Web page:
Corda Flows are where we begin to write Cordapps.

A StateMachineManager manages how flows are executed.

Flows can be triggered via SchedulableFlows. Add @SchedulableFlow to the Flow

Flows can be triggered via the RPC client API. They can also be triggered directly via the node’s RPC API from your app code (in which case they need to be annotated with StartableByRPC).

It’s possible for a flow to be of both types.

Call CordaRPCOps.startFlowDynamic to start a flow.

Call CordaRPCOps.startTrackedFlowDynamic to start a tracked flow.

Starting a flow returns a FlowHandle used to observe the result. It contains a permanent identifier for the flow: StateMachineRunId.

A flow typically has a ProgressTracker which can be used to maintain the progress state through a transaction. This involves a line of code like:

progressTracker.currentStep = RECEIVING

These steps are defined and included as a set of states for a progress tracker.

ProgressTracker.Step RECEIVING = new ProgressTracker.Step("Waiting for info");
ProgressTracker progressTracker = new ProgressTracker(RECEIVING);

Transactions often need communication between two parties. For this a FlowSession can be used. Its similar to a Session in HTTP.

Flows are shared and updated by the various parties involved in a transaction. E.g. a buyer and seller each update the Flow to indicate what stage a transaction is up to before it is finalised.

Finalising a transaction sends the transaction to a Notary.

SubFlows exist so that independent Flows can also be tracked for a given process.

CollectSignatureFlow will handle getting other nodes involved in a transaction to complete their parts and send SignedTransactions back to the Initiator.

Flows can be suspended. Clearly it makes sense to do this at various checkpoints more than at others. To introduce a checkpoint, simply add the @Suspendable annotation to segments of code in your transaction.

A flow is suspended when calling either receive, send orsendAndReceive.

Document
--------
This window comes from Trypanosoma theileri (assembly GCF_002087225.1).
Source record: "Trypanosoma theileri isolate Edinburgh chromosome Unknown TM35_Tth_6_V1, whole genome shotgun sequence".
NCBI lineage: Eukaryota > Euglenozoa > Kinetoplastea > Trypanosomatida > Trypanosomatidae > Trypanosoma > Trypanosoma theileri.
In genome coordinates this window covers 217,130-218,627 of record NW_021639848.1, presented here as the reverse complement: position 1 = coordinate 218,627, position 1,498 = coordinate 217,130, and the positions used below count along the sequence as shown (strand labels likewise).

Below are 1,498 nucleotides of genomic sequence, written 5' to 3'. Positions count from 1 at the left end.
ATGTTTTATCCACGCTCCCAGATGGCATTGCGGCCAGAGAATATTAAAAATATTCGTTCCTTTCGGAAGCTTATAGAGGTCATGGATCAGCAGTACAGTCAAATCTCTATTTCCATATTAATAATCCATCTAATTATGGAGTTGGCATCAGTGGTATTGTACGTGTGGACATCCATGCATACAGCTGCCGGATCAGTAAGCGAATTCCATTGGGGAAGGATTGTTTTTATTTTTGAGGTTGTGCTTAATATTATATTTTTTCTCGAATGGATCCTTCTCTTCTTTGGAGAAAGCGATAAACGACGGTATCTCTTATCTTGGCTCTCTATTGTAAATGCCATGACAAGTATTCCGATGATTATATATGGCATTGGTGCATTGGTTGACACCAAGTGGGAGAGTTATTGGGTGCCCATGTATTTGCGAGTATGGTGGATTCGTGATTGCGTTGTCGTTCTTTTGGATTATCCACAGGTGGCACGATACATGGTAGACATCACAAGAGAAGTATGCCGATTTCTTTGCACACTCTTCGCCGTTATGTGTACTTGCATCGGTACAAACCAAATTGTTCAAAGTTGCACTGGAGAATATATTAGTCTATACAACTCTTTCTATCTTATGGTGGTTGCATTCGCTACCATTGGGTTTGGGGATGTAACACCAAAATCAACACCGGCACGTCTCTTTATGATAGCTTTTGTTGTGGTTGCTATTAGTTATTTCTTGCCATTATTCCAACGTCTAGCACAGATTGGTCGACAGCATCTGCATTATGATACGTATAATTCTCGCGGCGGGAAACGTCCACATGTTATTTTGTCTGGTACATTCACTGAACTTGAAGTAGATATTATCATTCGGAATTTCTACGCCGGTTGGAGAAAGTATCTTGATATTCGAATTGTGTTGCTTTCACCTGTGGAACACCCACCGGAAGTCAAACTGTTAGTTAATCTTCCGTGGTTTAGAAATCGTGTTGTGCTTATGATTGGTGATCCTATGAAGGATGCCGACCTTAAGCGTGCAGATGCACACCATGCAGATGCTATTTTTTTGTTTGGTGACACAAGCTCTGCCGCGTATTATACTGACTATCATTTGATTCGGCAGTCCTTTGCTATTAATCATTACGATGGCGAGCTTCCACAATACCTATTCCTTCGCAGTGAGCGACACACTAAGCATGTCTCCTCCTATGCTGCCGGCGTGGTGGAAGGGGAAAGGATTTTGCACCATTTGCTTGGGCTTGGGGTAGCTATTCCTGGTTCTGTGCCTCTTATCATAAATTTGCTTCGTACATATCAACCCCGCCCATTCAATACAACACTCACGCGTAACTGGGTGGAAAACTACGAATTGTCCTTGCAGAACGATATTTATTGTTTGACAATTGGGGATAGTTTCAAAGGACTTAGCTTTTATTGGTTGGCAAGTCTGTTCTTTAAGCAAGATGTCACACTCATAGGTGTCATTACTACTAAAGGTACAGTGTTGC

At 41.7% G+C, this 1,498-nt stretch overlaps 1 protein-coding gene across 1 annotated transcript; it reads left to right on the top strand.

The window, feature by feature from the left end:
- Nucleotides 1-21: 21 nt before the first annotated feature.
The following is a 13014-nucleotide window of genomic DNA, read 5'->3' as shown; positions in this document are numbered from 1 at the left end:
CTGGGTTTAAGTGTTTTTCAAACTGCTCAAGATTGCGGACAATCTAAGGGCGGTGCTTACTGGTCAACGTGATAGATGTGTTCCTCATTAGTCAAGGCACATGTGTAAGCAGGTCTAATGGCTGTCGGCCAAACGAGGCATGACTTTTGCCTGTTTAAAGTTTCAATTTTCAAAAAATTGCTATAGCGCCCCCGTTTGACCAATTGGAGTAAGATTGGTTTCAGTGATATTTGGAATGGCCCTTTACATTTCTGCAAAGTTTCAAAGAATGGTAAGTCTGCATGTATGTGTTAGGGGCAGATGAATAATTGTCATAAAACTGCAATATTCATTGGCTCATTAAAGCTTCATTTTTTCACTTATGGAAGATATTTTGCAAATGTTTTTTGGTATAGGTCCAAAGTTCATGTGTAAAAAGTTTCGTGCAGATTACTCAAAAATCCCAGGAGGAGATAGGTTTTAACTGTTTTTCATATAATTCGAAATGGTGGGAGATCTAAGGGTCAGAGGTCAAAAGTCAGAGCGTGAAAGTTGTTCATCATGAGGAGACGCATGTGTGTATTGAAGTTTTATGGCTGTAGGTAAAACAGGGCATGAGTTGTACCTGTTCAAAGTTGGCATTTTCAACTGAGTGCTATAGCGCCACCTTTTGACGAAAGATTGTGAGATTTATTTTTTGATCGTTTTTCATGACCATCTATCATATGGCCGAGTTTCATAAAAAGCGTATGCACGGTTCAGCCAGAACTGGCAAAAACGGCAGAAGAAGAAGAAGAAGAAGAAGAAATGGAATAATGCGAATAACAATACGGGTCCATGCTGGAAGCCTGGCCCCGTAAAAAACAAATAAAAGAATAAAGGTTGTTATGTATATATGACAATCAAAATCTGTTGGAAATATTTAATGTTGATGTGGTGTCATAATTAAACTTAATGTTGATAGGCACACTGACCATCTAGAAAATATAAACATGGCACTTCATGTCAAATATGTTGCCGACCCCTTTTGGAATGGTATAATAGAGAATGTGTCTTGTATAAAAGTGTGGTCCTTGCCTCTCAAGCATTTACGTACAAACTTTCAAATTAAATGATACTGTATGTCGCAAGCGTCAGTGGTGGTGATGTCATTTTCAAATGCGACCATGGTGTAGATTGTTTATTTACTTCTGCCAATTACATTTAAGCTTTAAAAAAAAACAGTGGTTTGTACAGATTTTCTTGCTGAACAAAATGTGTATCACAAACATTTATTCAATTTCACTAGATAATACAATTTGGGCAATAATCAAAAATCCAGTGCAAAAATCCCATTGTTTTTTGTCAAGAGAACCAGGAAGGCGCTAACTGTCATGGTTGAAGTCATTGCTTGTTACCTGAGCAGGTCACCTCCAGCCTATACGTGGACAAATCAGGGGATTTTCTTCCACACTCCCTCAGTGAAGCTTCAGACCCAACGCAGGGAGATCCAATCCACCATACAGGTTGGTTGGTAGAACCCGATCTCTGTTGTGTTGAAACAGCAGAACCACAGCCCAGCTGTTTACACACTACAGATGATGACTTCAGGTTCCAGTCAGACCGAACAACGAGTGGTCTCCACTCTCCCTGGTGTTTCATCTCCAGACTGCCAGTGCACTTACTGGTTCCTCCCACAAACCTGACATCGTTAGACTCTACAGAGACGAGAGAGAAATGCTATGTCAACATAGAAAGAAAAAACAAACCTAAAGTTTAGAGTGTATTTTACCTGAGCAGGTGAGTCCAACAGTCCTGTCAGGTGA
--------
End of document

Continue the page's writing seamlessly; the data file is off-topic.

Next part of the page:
Writing Contracts

A smart contract is the executable code that validates changes to state objects in transactions. State objects are the data held on the ledger, which represent the current state of an instance of a contract, and are used as inputs and outputs of transactions.

Commands can be included in transactions as additional data to verify the transaction.

States can be issued at one point in time and transacted on at a later point in time.


Smart contracts implement the Contract interface. You could also extend OnLedgerAsset.

To implement a contract we must implement a verify() method, which either completes correctly or throws an exception.


A State is a class that stores data thats checked by a Contract.

States implement a ContractState interface. One subclass is OwnableState.


Validation logic of a contract may very depending on the stage of a state’s lifecycle. Commands are additional data used by contracts that aren’t represented by states that exist permanently in the ledger. This helps clarify the intent of a transaction.

A command does not need to contain data. Sometimes data is included that is not relevant to the input/output but used to verify rules relating to the transaction/state.

A command is associated with some data which may not be relevant to State.

By the time the contract runs, the signatures have already been checked.

A command is simply a data structure with a list of attached public keys. Each key has a signature proving the corresponding private key was used to sign. Contracts don’t interact directly with signatures.

Verify Function (of a Contract)

The verify() function, verifies a set of state transitions (a transaction). Given a class representing a transaction.

verify() takes a class representing a transaction and if the function returns then the transaction is considered acceptable. If it throws an exception, the transaction is rejected.

A transaction can have multiple input and output states of differing types. The set of contracts to run is decided by taking code references inside each state. Each contract is run only once.

A simple transaction could smart contract could have one input state and one output state, processed by a contract.